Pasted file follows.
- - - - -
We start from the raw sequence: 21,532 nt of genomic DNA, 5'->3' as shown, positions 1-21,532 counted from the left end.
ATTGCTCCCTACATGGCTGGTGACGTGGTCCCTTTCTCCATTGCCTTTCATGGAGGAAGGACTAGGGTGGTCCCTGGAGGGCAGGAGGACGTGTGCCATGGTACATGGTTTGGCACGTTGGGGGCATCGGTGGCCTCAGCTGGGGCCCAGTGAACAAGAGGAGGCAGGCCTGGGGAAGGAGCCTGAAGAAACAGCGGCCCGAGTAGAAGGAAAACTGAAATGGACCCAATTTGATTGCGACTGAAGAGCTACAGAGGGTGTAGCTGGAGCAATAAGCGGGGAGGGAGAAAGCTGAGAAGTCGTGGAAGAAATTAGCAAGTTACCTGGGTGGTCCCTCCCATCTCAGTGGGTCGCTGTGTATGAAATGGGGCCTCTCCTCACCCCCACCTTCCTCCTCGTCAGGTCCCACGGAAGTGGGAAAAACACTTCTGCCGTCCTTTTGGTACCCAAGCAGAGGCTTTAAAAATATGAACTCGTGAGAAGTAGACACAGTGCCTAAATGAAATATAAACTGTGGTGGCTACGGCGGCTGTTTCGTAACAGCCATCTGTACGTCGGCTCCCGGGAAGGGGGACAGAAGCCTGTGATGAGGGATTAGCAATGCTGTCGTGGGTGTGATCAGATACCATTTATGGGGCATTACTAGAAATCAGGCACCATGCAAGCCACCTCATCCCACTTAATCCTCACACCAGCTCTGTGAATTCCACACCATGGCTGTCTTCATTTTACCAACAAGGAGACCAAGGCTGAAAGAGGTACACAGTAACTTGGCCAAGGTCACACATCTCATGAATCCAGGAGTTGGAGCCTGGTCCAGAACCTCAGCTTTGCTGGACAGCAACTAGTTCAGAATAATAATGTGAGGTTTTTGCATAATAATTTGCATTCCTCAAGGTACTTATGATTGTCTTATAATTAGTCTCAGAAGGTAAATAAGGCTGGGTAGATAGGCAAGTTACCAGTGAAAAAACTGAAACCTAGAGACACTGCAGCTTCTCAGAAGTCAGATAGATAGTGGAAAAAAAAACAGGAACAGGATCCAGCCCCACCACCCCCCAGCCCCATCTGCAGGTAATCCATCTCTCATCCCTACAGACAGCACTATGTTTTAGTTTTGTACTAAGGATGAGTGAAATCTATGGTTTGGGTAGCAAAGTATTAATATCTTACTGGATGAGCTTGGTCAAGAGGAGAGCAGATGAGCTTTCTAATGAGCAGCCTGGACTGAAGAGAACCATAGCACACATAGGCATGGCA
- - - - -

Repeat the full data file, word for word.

We start from the raw sequence: 21,532 nt of genomic DNA, 5'->3' as shown, positions 1-21,532 counted from the left end.
ATTGCTCCCTACATGGCTGGTGACGTGGTCCCTTTCTCCATTGCCTTTCATGGAGGAAGGACTAGGGTGGTCCCTGGAGGGCAGGAGGACGTGTGCCATGGTACATGGTTTGGCACGTTGGGGGCATCGGTGGCCTCAGCTGGGGCCCAGTGAACAAGAGGAGGCAGGCCTGGGGAAGGAGCCTGAAGAAACAGCGGCCCGAGTAGAAGGAAAACTGAAATGGACCCAATTTGATTGCGACTGAAGAGCTACAGAGGGTGTAGCTGGAGCAATAAGCGGGGAGGGAGAAAGCTGAGAAGTCGTGGAAGAAATTAGCAAGTTACCTGGGTGGTCCCTCCCATCTCAGTGGGTCGCTGTGTATGAAATGGGGCCTCTCCTCACCCCCACCTTCCTCCTCGTCAGGTCCCACGGAAGTGGGAAAAACACTTCTGCCGTCCTTTTGGTACCCAAGCAGAGGCTTTAAAAATATGAACTCGTGAGAAGTAGACACAGTGCCTAAATGAAATATAAACTGTGGTGGCTACGGCGGCTGTTTCGTAACAGCCATCTGTACGTCGGCTCCCGGGAAGGGGGACAGAAGCCTGTGATGAGGGATTAGCAATGCTGTCGTGGGTGTGATCAGATACCATTTATGGGGCATTACTAGAAATCAGGCACCATGCAAGCCACCTCATCCCACTTAATCCTCACACCAGCTCTGTGAATTCCACACCATGGCTGTCTTCATTTTACCAACAAGGAGACCAAGGCTGAAAGAGGTACACAGTAACTTGGCCAAGGTCACACATCTCATGAATCCAGGAGTTGGAGCCTGGTCCAGAACCTCAGCTTTGCTGGACAGCAACTAGTTCAGAATAATAATGTGAGGTTTTTGCATAATAATTTGCATTCCTCAAGGTACTTATGATTGTCTTATAATTAGTCTCAGAAGGTAAATAAGGCTGGGTAGATAGGCAAGTTACCAGTGAAAAAACTGAAACCTAGAGACACTGCAGCTTCTCAGAAGTCAGATAGATAGTGGAAAAAAAAACAGGAACAGGATCCAGCCCCACCACCCCCCAGCCCCATCTGCAGGTAATCCATCTCTCATCCCTACAGACAGCACTATGTTTTAGTTTTGTACTAAGGATGAGTGAAATCTATGGTTTGGGTAGCAAAGTATTAATATCTTACTGGATGAGCTTGGTCAAGAGGAGAGCAGATGAGCTTTCTAATGAGCAGCCTGGACTGAAGAGAACCATAGCACACATAGGCATGGCA